Post by Graveyardbride on Oct 26, 2019 23:26:24 GMT -5
Seven Halloween Haunts
Anniversary ghosts usually appear just once a year, often on the dates of their deaths or some other significant event in their lives. Many phantoms are seen on Christmas Eve or Christmas Day, particularly in England. Others have chosen to make their presence known on the night of the year when the ancient Celts believed the veil between life and death was at its thinnest, a night when spirits could cross over into the land of the living and visit the people and places they loved when they walked the Earth as human beings.
The Dakota Apartments (New York City). One of the many wraiths stalking the The Dakota Apartments at One West 72nd Street is Boris Karloff, who interrupts his rest to return to his old abode just once a year – on Halloween night. Karloff (born William Henry Pratt), like Lon Chaney, Bela Lugosi and Vincent Price, is one of the true icons of horror films. He wasn’t a handsome man and after he was cast as the monster in Frankenstein, the actor became closely associated with that role. He spent his final years at The Dakota, a building with something of a dark history – Rosemary’s Baby was filmed at The Dakota. Karloff was distressed that children in the spooky old structure avoided him because of his somewhat fiendish appearance and none came to his door on Halloween night. When he died of emphysema on February 2, 1969, a superstitious doorman at The Dakota quipped, “He’ll be back. Wait and see.” The doorman was right: The following Halloween, people reported seeing a strange, “evil-looking” man watching trick-or-treaters and following them onto the elevators. Even though it’s been 50 years since his death, young trick-or-treaters still occasionally claim to have seen a “weird guy” on the elevator, but when they reach their floor and look around, he is no longer there.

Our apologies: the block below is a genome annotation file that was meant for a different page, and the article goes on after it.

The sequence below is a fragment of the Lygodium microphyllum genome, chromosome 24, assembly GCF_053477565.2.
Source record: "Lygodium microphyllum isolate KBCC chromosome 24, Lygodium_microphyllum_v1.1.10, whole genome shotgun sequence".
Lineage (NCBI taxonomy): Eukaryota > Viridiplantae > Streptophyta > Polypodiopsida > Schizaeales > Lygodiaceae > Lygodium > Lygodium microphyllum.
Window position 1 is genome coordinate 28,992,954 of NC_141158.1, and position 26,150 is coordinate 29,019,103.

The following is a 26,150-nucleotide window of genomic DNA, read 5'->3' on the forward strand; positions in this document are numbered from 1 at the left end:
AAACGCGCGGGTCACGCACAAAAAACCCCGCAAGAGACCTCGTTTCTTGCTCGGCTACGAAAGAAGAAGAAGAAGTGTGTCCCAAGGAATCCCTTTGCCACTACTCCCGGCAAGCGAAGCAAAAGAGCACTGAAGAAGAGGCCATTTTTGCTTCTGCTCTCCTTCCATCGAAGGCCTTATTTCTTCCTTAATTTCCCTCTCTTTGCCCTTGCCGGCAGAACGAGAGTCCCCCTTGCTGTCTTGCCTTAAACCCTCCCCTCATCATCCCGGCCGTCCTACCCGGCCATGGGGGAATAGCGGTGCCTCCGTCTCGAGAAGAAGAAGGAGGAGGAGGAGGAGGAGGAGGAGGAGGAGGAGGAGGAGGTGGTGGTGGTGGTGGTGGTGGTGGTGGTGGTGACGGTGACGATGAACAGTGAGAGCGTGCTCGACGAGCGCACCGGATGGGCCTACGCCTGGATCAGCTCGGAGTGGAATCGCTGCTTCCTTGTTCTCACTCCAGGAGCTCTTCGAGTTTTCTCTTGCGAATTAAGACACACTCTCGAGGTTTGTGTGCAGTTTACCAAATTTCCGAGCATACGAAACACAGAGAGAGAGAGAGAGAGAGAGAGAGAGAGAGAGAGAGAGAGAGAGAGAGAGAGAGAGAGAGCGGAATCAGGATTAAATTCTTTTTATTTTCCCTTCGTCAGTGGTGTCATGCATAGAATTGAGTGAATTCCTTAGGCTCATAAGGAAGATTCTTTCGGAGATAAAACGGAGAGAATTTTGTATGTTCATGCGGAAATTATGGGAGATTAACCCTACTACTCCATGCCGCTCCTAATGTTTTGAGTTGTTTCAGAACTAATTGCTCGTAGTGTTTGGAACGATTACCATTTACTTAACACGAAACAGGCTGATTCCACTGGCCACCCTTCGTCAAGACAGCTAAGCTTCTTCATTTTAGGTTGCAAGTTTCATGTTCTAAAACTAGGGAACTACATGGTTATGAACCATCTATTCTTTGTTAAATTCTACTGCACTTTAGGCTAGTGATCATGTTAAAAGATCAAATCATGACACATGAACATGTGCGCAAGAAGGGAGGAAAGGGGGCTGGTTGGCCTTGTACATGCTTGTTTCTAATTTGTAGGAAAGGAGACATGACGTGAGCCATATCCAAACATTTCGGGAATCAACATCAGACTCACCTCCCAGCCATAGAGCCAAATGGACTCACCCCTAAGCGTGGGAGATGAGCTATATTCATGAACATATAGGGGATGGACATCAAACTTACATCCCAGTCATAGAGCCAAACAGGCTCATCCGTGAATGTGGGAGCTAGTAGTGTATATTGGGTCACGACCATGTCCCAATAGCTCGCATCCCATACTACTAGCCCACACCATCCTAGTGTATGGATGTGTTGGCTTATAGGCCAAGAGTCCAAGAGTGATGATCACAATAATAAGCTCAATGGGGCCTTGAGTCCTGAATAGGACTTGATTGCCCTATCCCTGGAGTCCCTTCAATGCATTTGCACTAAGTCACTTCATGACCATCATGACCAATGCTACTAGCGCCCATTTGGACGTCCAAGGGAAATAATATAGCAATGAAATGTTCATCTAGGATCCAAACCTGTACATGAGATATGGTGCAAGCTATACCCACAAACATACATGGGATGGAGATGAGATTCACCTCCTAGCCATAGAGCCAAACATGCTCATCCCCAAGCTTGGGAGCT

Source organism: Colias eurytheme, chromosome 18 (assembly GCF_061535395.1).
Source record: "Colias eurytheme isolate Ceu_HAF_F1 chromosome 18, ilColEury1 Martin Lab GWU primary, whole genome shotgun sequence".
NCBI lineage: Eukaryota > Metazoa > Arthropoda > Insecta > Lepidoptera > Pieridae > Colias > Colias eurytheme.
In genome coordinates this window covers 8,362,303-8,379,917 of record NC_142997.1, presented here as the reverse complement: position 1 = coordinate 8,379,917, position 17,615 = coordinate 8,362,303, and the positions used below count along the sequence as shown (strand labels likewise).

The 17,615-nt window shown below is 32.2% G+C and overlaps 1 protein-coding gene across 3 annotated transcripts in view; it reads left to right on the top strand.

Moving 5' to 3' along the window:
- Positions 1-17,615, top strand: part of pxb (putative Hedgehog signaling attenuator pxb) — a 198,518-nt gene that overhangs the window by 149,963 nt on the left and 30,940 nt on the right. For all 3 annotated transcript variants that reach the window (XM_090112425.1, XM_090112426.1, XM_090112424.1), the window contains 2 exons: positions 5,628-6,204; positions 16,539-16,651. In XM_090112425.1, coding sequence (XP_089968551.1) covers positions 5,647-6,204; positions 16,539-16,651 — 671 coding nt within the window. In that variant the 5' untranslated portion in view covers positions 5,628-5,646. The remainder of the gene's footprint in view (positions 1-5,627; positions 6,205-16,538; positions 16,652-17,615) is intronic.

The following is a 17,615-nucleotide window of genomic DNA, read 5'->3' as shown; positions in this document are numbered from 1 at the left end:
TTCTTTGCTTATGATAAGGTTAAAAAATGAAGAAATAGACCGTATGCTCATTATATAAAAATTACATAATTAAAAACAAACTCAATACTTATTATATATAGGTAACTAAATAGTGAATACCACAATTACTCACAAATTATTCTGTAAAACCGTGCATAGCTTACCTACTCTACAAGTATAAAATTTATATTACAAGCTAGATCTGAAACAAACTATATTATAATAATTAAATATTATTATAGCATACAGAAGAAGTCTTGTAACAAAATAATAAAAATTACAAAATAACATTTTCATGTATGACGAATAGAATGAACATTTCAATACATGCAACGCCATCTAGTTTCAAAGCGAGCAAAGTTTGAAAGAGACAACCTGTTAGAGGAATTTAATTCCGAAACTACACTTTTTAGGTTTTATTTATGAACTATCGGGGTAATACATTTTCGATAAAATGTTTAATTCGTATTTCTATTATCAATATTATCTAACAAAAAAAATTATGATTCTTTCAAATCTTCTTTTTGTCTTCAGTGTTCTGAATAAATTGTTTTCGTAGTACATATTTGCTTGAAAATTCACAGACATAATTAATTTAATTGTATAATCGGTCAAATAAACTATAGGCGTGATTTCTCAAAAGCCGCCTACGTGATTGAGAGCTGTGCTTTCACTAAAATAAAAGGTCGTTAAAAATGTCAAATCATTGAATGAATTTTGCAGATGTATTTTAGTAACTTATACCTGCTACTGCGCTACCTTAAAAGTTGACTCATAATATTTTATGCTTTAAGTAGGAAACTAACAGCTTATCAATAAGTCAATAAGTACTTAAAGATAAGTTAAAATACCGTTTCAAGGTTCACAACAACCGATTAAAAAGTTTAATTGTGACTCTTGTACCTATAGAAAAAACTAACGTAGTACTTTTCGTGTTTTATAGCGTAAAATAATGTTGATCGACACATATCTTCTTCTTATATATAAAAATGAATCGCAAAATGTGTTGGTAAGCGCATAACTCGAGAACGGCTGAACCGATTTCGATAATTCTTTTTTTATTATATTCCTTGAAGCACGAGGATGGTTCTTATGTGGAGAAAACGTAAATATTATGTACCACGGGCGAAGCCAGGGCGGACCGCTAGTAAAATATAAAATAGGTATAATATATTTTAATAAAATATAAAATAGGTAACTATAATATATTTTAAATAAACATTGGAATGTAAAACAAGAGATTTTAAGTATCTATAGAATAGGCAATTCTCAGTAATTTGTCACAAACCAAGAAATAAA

Gamble Place (Orange Park, Florida). James N. Gamble of the Procter and Gamble Company is probably best-known for inventing Ivory soap. Few know he purchased land on Spruce Creek in 1898 and built the Florida Cracker-style house at 1819 Taylor Road in 1907. He christened his winter home “Egwanulti,” an American Indian word meaning “by the water.” In the late 1930s, Judge Alfred K. Nippert, Gamble’s son-in-law, inherited the estate. Entranced by Disney’s Snow White and the Seven Dwarfs, he had several structures in the movie replicated on the estate, including, among others, The Black Forest Cottage (formerly Snow White’s Cottage), the Witches’ Hut and a wishing well. The ghost said to walk the estate on Halloween night is that of a longtime and dedicated old caretaker, who once a year, strolls Gamble Place making sure all is well.